In the line bisection without cueing, each patient placed the subjective midpoint about the same distance to the left of the right end point irrespective of the length of the lines. The distance from the right end point to the subjective midpoint (right distance) was not significantly different among the three line lengths for patients 3, 6, and 7. Patient 7 bisected the 100 mm lines with leftward errors and the 150 mm lines within the normal range. These findings suggest that line length was hardly processed in their bisection without cueing. The right distance was therefore treated as a dependent variable for analysis of variance (ANOVA) to investigate how the length or the left end point of the lines was processed in the right condition.19

Data were submitted to a two way ANOVA with the same design as the centre condition. In the comparison between the line bisection without cueing and that with cueing (table 4), a significant interaction was found between task and length. For patients 3, 6, and 7, a significant effect of length was found in the line bisection with cueing but not in the line bisection without cueing. Patient 4 also showed a typical effect of length when cued to the left end point. Patient 7's leftward deviation for the 100 mm lines disappeared with cueing. Accordingly, the four patients showed neglect depending on line length when cued to the left end point. Reduction of rightward errors was apparent in only patient 6.

The effect of length was similarly found in the line bisection with cueing and the representational bisection (table 4). Task×length interaction was not significant for patients 3, 4, and 6. Patients 3, 4, and 7 placed the subjective midpoint more rightward in the representational bisection than in the line bisection with cueing. Patient 6's bisection performance was not significantly different between the two tasks.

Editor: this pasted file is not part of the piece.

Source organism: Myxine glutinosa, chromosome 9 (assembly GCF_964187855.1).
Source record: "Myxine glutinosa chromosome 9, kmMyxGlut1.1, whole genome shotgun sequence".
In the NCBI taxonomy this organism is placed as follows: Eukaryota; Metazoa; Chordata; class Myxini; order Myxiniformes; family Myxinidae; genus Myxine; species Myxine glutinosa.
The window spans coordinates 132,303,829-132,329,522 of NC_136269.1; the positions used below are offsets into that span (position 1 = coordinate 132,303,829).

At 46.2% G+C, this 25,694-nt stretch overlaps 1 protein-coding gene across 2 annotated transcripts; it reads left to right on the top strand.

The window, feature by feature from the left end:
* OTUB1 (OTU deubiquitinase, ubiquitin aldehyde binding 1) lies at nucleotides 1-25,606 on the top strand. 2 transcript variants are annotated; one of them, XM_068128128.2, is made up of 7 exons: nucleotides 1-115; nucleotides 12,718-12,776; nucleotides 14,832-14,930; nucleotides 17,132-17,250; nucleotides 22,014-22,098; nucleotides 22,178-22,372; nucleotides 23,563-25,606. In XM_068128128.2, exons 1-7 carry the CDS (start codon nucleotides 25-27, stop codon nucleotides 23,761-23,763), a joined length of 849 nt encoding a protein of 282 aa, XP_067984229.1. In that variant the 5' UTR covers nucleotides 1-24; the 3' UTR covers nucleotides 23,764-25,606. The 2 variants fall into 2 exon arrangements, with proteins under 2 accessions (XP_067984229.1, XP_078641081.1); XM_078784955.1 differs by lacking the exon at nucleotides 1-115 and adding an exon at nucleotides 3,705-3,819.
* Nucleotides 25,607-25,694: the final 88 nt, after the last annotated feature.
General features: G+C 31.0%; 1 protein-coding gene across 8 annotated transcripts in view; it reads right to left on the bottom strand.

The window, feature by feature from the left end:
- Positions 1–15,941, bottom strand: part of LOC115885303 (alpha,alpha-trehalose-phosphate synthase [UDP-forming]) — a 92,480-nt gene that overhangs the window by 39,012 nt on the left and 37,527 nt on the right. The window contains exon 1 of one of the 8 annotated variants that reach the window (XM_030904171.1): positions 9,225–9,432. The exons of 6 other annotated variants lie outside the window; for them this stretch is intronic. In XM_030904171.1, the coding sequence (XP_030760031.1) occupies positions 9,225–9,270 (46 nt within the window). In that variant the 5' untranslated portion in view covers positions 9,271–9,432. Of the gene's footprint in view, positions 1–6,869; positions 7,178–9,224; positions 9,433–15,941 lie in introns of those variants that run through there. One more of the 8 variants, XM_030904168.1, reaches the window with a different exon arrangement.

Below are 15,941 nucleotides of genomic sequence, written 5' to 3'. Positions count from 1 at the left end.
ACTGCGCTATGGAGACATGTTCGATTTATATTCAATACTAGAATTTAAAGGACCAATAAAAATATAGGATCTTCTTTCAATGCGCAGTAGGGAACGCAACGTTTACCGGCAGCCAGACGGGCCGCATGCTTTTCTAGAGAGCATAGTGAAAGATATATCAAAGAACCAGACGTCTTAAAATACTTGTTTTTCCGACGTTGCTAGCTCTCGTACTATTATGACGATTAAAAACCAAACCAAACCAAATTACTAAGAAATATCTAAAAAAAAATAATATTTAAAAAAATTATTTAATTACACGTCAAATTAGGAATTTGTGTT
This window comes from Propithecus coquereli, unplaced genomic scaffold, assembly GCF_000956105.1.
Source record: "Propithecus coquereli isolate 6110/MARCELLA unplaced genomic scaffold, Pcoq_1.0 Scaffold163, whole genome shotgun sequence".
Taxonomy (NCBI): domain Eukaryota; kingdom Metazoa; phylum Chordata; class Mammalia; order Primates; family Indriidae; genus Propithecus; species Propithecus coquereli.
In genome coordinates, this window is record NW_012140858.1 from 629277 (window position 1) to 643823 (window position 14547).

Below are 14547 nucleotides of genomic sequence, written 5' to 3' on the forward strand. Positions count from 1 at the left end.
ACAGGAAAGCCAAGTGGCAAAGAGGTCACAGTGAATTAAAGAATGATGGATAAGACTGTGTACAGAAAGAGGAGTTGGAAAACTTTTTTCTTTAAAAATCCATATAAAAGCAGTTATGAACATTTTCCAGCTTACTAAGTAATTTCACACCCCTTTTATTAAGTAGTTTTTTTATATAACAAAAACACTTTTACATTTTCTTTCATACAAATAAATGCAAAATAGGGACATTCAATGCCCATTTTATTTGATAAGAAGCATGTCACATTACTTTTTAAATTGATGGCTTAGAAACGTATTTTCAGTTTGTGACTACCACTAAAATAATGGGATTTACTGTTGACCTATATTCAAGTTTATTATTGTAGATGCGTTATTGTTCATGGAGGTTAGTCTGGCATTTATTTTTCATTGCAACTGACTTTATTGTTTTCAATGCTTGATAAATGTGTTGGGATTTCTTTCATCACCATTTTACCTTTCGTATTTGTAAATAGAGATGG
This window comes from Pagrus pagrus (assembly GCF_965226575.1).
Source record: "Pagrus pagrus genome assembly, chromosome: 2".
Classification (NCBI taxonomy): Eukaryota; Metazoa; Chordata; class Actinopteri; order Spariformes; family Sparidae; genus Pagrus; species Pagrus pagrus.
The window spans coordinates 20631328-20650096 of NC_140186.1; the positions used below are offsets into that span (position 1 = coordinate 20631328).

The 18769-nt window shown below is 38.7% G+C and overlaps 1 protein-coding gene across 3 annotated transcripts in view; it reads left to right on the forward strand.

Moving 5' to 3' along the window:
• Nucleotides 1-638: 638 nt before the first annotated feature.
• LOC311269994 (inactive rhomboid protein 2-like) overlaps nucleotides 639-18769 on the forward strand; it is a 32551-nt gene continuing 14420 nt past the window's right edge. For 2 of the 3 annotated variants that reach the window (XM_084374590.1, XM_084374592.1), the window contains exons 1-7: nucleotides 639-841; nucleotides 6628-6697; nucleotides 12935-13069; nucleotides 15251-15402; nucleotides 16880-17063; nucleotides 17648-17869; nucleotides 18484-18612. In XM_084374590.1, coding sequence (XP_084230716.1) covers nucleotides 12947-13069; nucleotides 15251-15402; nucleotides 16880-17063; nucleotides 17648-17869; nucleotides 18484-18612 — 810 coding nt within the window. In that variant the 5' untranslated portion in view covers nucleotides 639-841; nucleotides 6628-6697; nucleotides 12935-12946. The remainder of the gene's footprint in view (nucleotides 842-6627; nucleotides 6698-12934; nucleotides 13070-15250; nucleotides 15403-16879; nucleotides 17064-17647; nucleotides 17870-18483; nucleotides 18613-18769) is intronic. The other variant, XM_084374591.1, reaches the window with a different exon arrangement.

BISECTION JUDGMENT IN THE RIGHT VISUAL FIELD

When asked to keep pointing to the left end point, patient 3 said that the left segment was longer for all but one of the correctly bisected lines. Only one 200 mm line with a mark at its true centre was judged as having the longer right segment. Patient 4 judged the left segment as longer for all correctly bisected lines. Both patients always detected the longer right segment when presented with the lines that were bisected leftward by 5% of the total length. The other deviations of the mark were also appreciated without error.

Discussion

The patients with left unilateral spatial neglect erred rightward when they bisected the mental representation of a line after seeing its whole extent in the right visual field. The rightward errors were greater than or equivalent to those in the line bisection with cueing to the left end point. In the representational bisection, the patients saw no line when marking the subjective midpoint. The results indicate that after cueing to the left end point, the presence of the right segment perceived in the right visual field had no effect on bisection performance of the patients with neglect.